The XLR connection means it would be easy to use in the live arena. The diecast metal mic is fairly sturdy although the included swivel stand mount is plastic and doesn’t inspire a lot of confidence. It’d do the trick for an occasional gig but I wouldn’t want to rely on it for hard use on the road. My friend owns this mic and the stand mount randomly cracked one day during set-up. Another issue is that the mount requires a screw-driver to move the angle of the mic. Of course you could replace the mount, but the mic’s appeal is with its cheap price. So if you start spending extra money on peripherals, you may as well just buy a more expensive mic.
Behringer offer a 12-month warranty on the C1 if you buy from an authorised dealer. The warranty can be expanded to three years via an online registration within 90 days of purchase. So that provides a bit of protection. There’s also an included hard plastic transport case with a foam lining.
If you don’t need to use the microphone live and don’t have a phantom power source to power it, you may be better served by the Behringer C1U. This model is marketed as identical to the C1, except it has a USB connection instead of a XRL connection. Some users find that the volume of the C1U is too low even when maxed out. This is likely due to the lower power provided by the USB connection. The C1U is priced at $59.99 so it’s $10 more than the XLR model. If you wouldn’t otherwise need an audio interface, then you will save money however as you only need the mic itself to get the C1U running.
Compact home recording option
The Behringer C1 weighs in at 450g (15.87oz) and measures L 169mm (6.65”) x W 54mm (2.13”). It’s fairly compact although a bit on the heavy side for a condenser of this size. The mic is pretty ugly as far as mics go, although if it produces the results, it doesn’t matter all that much. The front of the C1 has a red LED which indicates when phantom power is active.
The max SPL for the mic is 136 dB, which is fairly high. It will handle most applications, including electric guitar, without any issues. There’s no pad included however. So if you intend to use it for extremely high output applications, you may want to look elsewhere.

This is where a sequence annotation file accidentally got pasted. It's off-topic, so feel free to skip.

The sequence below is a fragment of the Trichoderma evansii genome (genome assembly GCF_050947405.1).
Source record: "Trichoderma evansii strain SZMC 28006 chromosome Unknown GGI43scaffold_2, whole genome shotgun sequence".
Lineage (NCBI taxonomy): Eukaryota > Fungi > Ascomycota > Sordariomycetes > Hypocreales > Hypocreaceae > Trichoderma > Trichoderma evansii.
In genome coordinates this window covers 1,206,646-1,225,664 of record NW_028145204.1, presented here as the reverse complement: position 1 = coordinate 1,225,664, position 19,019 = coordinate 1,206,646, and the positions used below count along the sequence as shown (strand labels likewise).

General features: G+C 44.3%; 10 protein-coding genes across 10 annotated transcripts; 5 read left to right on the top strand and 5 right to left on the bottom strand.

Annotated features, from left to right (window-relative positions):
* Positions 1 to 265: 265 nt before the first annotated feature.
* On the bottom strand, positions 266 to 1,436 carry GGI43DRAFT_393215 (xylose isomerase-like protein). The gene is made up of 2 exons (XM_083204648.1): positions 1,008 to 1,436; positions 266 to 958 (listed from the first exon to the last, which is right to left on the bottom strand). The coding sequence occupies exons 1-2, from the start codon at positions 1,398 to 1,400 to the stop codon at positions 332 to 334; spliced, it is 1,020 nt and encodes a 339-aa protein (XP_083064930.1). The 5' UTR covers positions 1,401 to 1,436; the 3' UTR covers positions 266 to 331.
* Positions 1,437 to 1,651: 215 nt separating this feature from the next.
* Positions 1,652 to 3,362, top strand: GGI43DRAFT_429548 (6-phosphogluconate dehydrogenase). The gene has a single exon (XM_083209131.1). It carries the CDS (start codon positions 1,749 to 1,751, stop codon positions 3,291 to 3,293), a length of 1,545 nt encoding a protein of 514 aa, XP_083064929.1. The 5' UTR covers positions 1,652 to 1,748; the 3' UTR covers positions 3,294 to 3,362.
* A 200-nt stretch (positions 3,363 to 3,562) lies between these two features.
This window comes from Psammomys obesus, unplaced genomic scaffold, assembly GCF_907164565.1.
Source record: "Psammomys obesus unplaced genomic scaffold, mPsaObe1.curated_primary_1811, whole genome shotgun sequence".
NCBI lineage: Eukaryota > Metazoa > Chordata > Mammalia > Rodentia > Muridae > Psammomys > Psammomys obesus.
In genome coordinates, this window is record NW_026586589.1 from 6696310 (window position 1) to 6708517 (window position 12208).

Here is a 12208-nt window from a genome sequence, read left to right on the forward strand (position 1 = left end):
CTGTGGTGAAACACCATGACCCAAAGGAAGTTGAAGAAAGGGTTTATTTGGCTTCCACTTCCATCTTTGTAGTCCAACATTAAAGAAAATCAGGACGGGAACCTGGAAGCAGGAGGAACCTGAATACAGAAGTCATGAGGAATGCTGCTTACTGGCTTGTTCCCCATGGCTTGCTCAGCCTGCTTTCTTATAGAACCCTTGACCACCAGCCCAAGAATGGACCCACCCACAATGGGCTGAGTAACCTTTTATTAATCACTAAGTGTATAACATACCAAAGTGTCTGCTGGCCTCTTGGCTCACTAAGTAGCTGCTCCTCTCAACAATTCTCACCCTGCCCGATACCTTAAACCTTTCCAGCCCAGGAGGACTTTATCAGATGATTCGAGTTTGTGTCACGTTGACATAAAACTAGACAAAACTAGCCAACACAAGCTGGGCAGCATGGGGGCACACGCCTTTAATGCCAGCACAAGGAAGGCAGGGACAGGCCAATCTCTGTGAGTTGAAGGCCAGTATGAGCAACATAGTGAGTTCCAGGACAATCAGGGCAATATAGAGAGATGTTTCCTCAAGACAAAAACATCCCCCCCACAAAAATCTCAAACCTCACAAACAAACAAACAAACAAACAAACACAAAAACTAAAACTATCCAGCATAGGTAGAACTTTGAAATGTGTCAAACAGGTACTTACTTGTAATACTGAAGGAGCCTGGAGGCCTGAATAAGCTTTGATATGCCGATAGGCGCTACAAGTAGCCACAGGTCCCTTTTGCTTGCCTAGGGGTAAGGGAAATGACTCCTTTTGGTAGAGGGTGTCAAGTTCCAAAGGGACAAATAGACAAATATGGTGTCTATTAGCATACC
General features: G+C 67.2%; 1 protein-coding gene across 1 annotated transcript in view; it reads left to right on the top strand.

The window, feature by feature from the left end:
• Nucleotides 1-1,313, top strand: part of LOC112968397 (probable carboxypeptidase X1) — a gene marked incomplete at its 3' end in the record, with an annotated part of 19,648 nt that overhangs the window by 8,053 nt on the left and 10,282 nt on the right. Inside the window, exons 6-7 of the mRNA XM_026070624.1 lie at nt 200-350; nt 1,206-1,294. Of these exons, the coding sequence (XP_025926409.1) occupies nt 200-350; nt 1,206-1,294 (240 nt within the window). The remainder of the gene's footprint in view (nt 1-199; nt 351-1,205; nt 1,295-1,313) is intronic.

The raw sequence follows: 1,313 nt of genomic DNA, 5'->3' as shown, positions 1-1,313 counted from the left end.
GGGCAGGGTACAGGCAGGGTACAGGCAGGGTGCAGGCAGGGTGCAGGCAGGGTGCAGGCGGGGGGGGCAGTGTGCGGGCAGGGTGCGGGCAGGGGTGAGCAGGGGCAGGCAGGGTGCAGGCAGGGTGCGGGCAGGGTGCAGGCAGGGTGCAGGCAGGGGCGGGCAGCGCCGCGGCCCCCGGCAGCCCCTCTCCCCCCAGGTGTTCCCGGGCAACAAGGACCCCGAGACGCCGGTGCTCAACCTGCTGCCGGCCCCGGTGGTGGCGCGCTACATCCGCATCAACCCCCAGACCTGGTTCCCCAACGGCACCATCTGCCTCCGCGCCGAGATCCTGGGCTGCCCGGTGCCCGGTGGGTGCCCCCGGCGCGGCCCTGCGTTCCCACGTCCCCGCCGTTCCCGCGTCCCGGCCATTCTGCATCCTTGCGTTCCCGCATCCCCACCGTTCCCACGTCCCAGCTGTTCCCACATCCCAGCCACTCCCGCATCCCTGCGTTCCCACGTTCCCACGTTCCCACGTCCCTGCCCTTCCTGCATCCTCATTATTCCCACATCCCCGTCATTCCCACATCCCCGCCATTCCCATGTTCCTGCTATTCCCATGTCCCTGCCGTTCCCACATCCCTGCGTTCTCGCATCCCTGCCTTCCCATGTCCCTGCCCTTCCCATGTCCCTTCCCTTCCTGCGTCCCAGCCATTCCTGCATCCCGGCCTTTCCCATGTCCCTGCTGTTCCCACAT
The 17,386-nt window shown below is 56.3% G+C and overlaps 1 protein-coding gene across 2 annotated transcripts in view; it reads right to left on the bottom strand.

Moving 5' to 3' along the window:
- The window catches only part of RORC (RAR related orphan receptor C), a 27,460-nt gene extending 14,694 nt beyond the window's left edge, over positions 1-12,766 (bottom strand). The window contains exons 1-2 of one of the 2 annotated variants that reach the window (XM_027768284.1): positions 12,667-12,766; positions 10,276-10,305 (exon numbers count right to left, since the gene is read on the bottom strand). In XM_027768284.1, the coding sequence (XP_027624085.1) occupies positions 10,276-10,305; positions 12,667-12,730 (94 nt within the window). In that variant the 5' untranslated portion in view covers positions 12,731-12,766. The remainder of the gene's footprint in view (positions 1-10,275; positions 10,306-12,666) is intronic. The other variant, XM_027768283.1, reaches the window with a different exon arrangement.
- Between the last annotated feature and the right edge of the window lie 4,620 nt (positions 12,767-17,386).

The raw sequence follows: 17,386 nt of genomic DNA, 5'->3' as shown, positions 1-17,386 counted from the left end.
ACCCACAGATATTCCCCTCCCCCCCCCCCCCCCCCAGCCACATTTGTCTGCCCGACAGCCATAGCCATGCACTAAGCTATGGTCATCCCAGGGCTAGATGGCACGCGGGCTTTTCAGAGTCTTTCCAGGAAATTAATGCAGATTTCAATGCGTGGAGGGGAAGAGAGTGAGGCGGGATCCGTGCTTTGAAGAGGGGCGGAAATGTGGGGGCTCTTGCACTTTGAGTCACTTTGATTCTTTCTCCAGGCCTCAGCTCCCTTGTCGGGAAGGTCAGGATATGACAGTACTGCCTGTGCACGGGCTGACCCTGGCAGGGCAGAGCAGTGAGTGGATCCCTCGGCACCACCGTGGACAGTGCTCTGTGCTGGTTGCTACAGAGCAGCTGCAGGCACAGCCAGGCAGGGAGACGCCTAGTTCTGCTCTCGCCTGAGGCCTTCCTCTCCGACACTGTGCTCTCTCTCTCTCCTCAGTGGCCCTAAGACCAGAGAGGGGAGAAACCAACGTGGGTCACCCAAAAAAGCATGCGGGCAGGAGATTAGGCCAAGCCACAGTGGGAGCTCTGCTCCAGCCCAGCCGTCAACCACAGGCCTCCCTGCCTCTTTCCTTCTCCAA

Affordable option but not necessarily the best choice
The Behringer C1 is a very affordably priced condenser with little in the way of extra features. The XLR connection and requirement for phantom power means you will require a mixer/interface to operate it. Therefore, amateurs looking for a real bargain will probably want to get a USB mic so they don’t have to shell out for more gear. The Behringer C1U is an option here, although the USB mic market place is very competitive.
Depending on your intended application, you could find a better choice. If you don’t mind the very present high end, then the mic could work for you. It wasn’t very inspiring to use for me, although you can’t expect that much from a $50 mic. If you want to ramp up the quality you could increase your budget and snap up a sub-$100 condenser. A good option would be the Audio-Technica AT2020, which has a flatter, more even response.
United Kingdom: Gearsformusic
International: Ebay, bhphotovideo
For the money, this is a good/great mic. The sound of this C-1 condenser mic is more accurate than your basic $15 dynamic mic.
I would recommend it especially for public use as it's low cost would make it easy to replace if damaged.
Recorded a track of acoustic guitar and I was impressed by the clarity of the sound. For $40, this was a steal!
It has a good enough sound if you're a beginner. Unfortunately it's not built to last. The plastic piece holding the screen in broke after about a year and I had to tape it in place.
- Microphone Type : Condenser
- Polar Pattern : Cardioid
- Diaphragm Size: 0.63" (16mm)
- Frequency Response: 40Hz-20kHz
- Max SPL: 136dB
- Output Impedance: 100 ohms
- Color: Silver
- Connector: XLR
- Weight: 0.99 lbs.
- Included Accessories: Stand Mount, Carry Case
- Manufacturer Part Number: C1/B